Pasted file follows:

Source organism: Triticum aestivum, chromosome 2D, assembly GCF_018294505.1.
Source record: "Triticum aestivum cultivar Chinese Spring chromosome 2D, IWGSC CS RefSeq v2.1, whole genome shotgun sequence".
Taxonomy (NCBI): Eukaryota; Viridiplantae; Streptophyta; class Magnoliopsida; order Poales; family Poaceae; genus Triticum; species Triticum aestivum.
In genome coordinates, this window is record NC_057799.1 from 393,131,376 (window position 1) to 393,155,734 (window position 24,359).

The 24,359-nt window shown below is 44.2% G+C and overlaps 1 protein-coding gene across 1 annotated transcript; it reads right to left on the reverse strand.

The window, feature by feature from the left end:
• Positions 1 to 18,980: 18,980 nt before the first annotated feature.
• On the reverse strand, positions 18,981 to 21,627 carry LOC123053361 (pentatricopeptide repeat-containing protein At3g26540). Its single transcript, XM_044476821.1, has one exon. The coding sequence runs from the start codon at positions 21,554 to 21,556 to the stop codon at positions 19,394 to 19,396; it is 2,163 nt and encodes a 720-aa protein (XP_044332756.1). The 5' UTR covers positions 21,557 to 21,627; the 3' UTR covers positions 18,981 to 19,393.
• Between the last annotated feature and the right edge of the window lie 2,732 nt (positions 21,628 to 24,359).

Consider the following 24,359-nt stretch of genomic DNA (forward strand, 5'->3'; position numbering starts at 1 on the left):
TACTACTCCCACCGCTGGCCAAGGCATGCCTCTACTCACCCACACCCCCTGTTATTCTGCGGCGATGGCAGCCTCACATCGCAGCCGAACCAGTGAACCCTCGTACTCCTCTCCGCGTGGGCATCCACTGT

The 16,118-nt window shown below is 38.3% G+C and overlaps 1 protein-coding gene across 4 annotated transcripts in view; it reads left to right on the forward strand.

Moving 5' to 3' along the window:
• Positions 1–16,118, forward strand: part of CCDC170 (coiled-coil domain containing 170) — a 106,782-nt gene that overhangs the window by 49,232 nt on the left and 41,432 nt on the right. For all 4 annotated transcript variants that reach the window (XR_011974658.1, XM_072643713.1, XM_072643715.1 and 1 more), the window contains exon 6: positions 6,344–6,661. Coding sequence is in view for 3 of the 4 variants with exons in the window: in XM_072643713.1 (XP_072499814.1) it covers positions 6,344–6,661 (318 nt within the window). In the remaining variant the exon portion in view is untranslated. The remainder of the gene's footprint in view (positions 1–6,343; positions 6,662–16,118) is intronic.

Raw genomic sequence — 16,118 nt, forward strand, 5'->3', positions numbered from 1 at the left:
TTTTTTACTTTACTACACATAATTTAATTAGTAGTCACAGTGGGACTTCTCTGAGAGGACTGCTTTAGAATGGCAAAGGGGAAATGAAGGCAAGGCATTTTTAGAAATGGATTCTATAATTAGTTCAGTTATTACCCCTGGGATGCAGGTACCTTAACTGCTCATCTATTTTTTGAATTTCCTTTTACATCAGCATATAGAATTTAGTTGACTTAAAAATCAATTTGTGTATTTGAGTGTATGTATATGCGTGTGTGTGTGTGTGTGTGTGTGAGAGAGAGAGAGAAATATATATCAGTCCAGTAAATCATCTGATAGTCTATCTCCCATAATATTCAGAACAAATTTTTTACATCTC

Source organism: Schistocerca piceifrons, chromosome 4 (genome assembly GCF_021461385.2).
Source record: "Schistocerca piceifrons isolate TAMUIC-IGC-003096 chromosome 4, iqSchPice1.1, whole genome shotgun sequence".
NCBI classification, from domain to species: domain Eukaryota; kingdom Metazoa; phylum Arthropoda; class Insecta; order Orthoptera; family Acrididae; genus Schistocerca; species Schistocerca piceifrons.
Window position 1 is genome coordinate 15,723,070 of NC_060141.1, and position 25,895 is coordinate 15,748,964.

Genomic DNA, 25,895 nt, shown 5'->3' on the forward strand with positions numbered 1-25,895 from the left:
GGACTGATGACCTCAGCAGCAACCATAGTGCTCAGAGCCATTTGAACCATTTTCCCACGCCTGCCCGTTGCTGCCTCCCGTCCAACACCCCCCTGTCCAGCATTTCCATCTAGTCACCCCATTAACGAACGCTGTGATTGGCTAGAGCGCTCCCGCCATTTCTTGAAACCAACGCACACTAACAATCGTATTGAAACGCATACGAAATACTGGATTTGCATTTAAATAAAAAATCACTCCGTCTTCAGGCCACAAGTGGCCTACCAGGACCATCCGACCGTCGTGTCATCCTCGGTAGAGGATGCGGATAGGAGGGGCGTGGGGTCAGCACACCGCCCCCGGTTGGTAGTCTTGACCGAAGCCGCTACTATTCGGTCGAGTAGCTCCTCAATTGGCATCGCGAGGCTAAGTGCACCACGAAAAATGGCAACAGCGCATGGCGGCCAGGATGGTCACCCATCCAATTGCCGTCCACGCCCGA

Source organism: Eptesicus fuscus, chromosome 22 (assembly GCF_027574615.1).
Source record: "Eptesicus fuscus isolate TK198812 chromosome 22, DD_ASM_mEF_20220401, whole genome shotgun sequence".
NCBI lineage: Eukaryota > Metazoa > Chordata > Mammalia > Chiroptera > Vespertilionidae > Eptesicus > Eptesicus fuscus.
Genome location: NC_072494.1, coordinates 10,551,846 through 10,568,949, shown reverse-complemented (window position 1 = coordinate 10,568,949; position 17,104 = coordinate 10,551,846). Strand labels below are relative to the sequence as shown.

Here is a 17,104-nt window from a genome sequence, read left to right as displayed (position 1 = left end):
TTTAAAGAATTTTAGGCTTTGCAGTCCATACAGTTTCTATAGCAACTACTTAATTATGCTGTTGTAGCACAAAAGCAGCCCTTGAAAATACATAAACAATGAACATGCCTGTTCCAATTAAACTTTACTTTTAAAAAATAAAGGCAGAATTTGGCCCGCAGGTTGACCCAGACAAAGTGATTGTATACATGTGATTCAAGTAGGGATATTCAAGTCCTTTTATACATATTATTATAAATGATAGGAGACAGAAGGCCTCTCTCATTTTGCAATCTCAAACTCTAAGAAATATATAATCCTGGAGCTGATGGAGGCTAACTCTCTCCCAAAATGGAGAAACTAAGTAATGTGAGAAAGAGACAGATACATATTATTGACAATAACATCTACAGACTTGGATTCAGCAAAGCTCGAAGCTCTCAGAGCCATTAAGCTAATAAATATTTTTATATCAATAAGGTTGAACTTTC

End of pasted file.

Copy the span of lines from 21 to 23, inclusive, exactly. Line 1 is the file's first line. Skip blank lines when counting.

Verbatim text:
Genomic DNA, 25,895 nt, shown 5'->3' on the forward strand with positions numbered 1-25,895 from the left:
GGACTGATGACCTCAGCAGCAACCATAGTGCTCAGAGCCATTTGAACCATTTTCCCACGCCTGCCCGTTGCTGCCTCCCGTCCAACACCCCCCTGTCCAGCATTTCCATCTAGTCACCCCATTAACGAACGCTGTGATTGGCTAGAGCGCTCCCGCCATTTCTTGAAACCAACGCACACTAACAATCGTATTGAAACGCATACGAAATACTGGATTTGCATTTAAATAAAAAATCACTCCGTCTTCAGGCCACAAGTGGCCTACCAGGACCATCCGACCGTCGTGTCATCCTCGGTAGAGGATGCGGATAGGAGGGGCGTGGGGTCAGCACACCGCCCCCGGTTGGTAGTCTTGACCGAAGCCGCTACTATTCGGTCGAGTAGCTCCTCAATTGGCATCGCGAGGCTAAGTGCACCACGAAAAATGGCAACAGCGCATGGCGGCCAGGATGGTCACCCATCCAATTGCCGTCCACGCCCGA

Source organism: Eptesicus fuscus, chromosome 22 (assembly GCF_027574615.1).